The key question - in view of extreme credit market strains in Europe, and accelerating economic deterioration in the U.S. – is why the S&P 500 continues to trade within a few percent of its April bull market high. The answer is simple: investors are scared to death of missing the widely anticipated market advance that they expect to follow a widely anticipated third round of quantitative easing. Good economic news may be a relief for investors, but bad economic news in this context is just as much of a relief because it brings forward the anticipated delivery date of the sugar. The follow-up question, however, is that if more QE is widely anticipated, and a market advance is widely anticipated to result, isn’t that the precise definition of an event that is already priced into the market?
If you look at the Federal Reserve’s own research on quantitative easing – large scale asset purchases (LSAPs) – nearly every paper emphasizes the “portfolio balance” effect. Put simply, as the Fed removes longer-term Treasury securities from the menu of portfolio choices available to investors, it forces investors to consider alternative securities, raising their prices and lowering their yields – with a particular impact in driving down the risk premiums of risky securities. Indeed, as we’ve noted, QE has generally been effective in helping stocks to recover the peak-to-trough loss that they have suffered in the prior 6-month period (though the most recent LSAPs in the UK and Europe have been failures in that regard).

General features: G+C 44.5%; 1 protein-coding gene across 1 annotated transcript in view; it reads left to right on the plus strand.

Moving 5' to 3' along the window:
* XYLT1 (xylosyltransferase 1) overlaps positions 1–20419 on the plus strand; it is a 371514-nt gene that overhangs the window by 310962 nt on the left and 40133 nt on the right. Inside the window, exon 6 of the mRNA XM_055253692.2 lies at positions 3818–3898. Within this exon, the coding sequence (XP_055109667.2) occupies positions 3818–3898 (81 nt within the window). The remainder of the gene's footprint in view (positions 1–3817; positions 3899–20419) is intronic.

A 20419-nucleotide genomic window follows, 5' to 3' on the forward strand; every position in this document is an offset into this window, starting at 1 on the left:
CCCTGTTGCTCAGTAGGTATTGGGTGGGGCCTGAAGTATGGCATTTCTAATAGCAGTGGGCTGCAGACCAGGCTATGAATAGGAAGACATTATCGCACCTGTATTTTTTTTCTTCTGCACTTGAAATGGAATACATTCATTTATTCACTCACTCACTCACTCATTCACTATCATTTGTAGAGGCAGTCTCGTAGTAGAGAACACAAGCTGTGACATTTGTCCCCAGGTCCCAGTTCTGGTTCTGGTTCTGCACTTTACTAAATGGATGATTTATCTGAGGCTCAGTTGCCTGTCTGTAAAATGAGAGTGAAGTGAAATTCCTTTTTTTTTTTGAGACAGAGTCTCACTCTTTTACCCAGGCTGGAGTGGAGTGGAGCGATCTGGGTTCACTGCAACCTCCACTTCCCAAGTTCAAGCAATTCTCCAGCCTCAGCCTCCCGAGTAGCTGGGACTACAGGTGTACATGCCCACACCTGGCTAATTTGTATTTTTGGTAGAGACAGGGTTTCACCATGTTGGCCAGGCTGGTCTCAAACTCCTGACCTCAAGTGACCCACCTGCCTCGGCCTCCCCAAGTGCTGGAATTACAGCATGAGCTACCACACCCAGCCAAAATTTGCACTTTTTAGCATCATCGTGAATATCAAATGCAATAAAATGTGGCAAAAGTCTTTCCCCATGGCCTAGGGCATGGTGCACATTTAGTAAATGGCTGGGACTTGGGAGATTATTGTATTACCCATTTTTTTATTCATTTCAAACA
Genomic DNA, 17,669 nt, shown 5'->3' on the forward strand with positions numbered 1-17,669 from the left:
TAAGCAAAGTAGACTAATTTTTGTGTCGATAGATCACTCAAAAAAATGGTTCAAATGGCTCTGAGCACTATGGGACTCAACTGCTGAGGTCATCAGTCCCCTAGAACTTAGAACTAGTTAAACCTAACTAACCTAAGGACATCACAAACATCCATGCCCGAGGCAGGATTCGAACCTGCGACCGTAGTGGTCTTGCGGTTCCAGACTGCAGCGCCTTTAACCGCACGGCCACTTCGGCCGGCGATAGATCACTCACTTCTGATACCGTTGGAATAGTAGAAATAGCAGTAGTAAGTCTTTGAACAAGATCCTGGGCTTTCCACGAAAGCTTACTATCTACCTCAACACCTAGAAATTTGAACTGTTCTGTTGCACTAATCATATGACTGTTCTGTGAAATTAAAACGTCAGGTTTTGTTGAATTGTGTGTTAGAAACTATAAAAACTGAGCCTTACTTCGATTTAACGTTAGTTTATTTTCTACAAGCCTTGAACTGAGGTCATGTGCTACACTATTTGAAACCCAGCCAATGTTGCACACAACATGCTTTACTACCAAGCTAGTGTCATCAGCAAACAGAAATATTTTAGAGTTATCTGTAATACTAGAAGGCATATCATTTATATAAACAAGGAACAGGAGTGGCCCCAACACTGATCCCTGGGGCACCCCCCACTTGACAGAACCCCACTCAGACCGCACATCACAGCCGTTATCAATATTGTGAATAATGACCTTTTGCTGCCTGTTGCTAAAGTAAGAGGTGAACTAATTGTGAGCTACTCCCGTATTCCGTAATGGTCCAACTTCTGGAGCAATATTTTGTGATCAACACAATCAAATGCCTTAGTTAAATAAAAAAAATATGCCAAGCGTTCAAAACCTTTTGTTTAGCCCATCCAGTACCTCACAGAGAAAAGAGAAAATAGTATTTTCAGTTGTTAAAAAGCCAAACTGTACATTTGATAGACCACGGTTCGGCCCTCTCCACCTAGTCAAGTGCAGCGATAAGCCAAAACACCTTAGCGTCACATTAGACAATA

Still, once risk premiums are already deeply depressed (we estimate the likely 10-year prospective total nominal return for the S&P 500 to be only 4.8% annually), once stocks are trading near their bull market highs, and once Treasury debt already sports the lowest yield in history, should investors really expect much of a portfolio-balance effect from further attempts at QE? Frankly, I doubt it, but in the eventuality of a third round of QE, we’ll focus on our own measures of market action – not on any blind faith in the Fed.